Mouth of the Kenai River
The small park at the Warren Ames Memorial Bridge gives foot access to the south bank of the Kenai River and the extensive marsh that reaches five river miles to the sea. In early May, thousands of sandhill cranes and other migrating waterfowl feed in the sedge and grass communities to the west. Shorebirds work along the banks. Caribou forage in this area from June through August. Moose browse along the edges. Several species of owls patrol the flats. Watch for coyotes afoot and northern harriers aloft, both seeking avian snacks in the sedges. Parasitic jaegers are sighted annually in this area.
The Kenai River Special Management Area begins here and extends upriver. The Dena’ina Kenaitze Indian Tribe operates an educational salmon fishery for tribal members at a traditional site on Birch Island a quarter mile upstream from the bridge.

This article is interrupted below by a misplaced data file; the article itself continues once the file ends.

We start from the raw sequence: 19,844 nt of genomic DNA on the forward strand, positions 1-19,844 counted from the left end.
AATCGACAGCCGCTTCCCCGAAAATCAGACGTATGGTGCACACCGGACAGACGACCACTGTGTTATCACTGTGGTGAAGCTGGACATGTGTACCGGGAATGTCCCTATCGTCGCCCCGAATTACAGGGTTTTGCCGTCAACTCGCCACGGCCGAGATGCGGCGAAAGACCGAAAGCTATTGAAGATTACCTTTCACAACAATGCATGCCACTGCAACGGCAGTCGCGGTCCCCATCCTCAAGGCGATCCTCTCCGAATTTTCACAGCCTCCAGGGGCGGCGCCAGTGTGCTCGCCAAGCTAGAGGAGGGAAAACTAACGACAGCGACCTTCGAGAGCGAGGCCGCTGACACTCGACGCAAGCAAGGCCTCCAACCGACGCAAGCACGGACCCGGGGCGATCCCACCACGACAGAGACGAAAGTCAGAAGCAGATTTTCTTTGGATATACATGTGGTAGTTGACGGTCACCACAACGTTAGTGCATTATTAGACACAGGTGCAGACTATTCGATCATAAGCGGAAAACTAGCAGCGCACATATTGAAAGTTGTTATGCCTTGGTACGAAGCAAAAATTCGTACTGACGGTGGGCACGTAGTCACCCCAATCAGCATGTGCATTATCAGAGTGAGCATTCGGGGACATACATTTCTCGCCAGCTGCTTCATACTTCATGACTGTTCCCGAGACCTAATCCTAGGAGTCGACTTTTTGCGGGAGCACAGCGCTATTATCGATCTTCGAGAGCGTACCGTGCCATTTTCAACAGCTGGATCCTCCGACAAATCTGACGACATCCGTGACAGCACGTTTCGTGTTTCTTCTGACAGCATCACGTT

The ebbing tide draws shorebirds to the newly exposed beach and stimulates salmon to migrate upstream in the current. Moose browse early and late in the day. Watch for caribou crossing the flats, especially east of the highway on the north side of the river. Investigate the boardwalk and viewing scopes located north of the river on the west side of the highway.
Stay off the marsh during spring and summer to avoid disturbing nesting birds.
In Kenai, turn south on the Bridge Access Road from milepost 10.8 of the Kenai Spur Highway. The Warren Ames Memorial Bridge crosses the river about 2.6 miles to the south, with viewing sites on the west side of the highway. The road continues another half mile to the Kalifornsky Beach Road.